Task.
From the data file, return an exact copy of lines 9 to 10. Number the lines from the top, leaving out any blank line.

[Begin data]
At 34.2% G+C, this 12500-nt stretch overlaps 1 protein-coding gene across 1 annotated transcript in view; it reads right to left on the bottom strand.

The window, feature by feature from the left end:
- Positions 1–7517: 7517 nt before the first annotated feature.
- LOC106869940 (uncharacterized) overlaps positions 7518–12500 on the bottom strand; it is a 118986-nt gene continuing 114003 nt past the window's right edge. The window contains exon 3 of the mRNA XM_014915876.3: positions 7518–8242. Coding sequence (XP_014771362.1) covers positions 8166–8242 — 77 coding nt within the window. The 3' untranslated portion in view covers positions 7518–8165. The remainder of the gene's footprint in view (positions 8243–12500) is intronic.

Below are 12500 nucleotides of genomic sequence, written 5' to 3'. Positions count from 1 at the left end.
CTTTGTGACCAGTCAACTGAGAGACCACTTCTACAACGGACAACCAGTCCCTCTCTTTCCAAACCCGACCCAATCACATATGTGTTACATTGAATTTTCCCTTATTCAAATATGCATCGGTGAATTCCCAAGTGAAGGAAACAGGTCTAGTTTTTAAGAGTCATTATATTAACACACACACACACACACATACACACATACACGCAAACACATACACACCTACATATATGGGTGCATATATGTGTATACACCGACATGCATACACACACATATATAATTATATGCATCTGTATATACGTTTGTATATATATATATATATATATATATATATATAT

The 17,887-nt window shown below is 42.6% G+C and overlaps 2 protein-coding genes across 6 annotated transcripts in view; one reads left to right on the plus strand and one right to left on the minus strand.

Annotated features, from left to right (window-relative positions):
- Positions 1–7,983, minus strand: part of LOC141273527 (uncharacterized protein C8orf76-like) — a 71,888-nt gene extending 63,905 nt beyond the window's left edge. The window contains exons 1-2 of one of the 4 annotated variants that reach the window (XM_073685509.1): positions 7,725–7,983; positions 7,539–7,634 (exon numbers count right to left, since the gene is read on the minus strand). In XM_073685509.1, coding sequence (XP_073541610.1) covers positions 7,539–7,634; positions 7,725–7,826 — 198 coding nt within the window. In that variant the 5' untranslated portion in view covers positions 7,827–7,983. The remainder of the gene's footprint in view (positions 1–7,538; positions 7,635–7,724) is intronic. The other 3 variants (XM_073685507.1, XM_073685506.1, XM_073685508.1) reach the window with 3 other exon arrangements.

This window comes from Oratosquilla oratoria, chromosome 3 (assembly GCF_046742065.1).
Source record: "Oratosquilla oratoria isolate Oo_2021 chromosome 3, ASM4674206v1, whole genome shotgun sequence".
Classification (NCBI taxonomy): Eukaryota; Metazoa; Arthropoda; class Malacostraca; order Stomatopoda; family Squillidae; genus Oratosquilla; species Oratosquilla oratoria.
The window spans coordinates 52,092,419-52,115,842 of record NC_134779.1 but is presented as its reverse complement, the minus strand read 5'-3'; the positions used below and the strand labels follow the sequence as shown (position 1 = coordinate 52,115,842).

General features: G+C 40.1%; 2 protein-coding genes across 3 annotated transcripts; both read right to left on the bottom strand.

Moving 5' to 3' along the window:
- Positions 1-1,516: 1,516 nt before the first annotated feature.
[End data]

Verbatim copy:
- Positions 1–7,983, minus strand: part of LOC141273527 (uncharacterized protein C8orf76-like) — a 71,888-nt gene extending 63,905 nt beyond the window's left edge. The window contains exons 1-2 of one of the 4 annotated variants that reach the window (XM_073685509.1): positions 7,725–7,983; positions 7,539–7,634 (exon numbers count right to left, since the gene is read on the minus strand). In XM_073685509.1, coding sequence (XP_073541610.1) covers positions 7,539–7,634; positions 7,725–7,826 — 198 coding nt within the window. In that variant the 5' untranslated portion in view covers positions 7,827–7,983. The remainder of the gene's footprint in view (positions 1–7,538; positions 7,635–7,724) is intronic. The other 3 variants (XM_073685507.1, XM_073685506.1, XM_073685508.1) reach the window with 3 other exon arrangements.

This window comes from Oratosquilla oratoria, chromosome 3 (assembly GCF_046742065.1).